The Sex Offender has the responsibility of monitoring over 950 sexual offenders, predators and career offenders residing in Pasco County. The unit conducts address verifications at the home of each sexual offender/predator at least four times per year and each career offender twice per year. Sexual offenders and predators are required to register either two or four times per year based on their offense. The unit investigates any violations or complaints received by the Sheriff’s Office and works to educate the public on sexual offenders by hosting community presentations and law enforcement training. The unit also handles any criminal investigations regarding registration.
  • Forensics Services Section
  • The Forensic Services Section (FSS) is a component of the Major Crimes Division. The duties and responsibilities of the members of the FSS varies. The most important duties performed by the members are crime scene documentation and evidence collection. Each forensic investigator must be skilled in the use of digital and video photography, crime scene assessment, evidence recognition and proper collection procedures, latent fingerprint lifting techniques, the casting of tire and footprint impressions, sketching and measurements of interior and exterior scenes, blood stain assessments and collection, the use of alternate light sources and chemical developers, and a host of other skills needed to process a crime scene. The latent print examiners aid in Automated Fingerprint Identification System entries and conduct comparisons to assist in fingerprint identifications. The forensic investigators and latent print examiners are required to achieve and maintain their certification through the International Association for Identification (IAI). Volunteers are an integral part of the Forensic Services Section and receive extensive training allowing them to assist on calls throughout the county. Advances in science and technology aid in solving more crimes every day and the importance of forensic investigators continues to grow.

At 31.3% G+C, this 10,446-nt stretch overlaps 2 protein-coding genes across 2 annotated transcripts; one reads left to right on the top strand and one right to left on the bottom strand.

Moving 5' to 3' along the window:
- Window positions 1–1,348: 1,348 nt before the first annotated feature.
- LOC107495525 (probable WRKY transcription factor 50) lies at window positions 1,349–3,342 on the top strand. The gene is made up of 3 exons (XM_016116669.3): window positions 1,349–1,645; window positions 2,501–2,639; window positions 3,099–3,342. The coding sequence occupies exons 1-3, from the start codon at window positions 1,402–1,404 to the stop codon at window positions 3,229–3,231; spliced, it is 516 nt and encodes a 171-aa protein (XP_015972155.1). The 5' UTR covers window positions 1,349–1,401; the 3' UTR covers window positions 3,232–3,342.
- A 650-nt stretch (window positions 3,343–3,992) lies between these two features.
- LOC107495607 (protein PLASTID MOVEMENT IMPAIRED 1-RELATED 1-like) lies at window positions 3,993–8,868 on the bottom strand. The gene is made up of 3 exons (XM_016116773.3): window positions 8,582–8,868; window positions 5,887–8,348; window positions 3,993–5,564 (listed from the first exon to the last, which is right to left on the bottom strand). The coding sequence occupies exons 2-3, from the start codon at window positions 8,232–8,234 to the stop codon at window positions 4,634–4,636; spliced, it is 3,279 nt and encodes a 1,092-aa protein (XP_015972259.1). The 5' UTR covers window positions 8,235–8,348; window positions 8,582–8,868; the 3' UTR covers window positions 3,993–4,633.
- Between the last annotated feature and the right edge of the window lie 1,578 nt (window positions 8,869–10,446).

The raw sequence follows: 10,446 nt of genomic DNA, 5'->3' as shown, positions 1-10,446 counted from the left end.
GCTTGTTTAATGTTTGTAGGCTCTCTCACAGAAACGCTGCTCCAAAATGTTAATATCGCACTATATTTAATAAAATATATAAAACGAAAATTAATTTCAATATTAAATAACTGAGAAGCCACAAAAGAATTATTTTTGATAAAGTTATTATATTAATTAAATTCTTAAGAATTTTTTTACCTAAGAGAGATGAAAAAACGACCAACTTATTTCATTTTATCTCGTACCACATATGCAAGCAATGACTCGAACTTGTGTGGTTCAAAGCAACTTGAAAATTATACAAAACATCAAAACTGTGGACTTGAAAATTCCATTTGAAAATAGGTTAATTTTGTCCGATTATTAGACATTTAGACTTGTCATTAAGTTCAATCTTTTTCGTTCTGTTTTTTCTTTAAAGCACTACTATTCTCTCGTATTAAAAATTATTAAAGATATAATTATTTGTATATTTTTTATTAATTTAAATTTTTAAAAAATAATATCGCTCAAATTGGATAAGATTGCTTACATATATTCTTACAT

• Property and Evidence
  • The Property and Evidence Section consists of members who collect evidence for the entire county. It is imperative the evidence collected daily be packaged appropriately for safe keeping. Maintaining the chain of custody is essential for the integrity of the evidence as it is prepared for cases and presented in the courtroom. The members in this section work diligently to ensure each item that arrives in the warehouse is accounted for and housed properly under Florida Statutes, standards and best practices. Each Specialist is required to achieve and maintain their certification through the International Association for Property and Evidence (IAPE) and the Property and Evidence Association of Florida (PEAF). Doing so provides us with the education and training needed for all aspects of proper handling and storage of all types of evidence.
  • The Intelligence-led Policing Section
  • The Intelligence-led Policing Section (ILP) informs critical decisions across all components of the Pasco Sheriff’s Office through the cultivation and dissemination of strategic, operational, and tactical intelligence. Analysts provide actionable intelligence that is strategic, targeted, and future-oriented aimed at crime and harm reduction, disruption, and prevention. Strategic analysts develop products offering insight and understanding to inform big-picture decisions pertaining to policy formation, planning, resource allocation, manpower deployment, and the agency’s overall crime fighting efforts. The strategic analysts define and identify prolific offenders and form the district STAR boxes. The strategic analysts also conduct long term analysis and assessments including population projections, staffing studies, deployment studies, and zone boundary studies.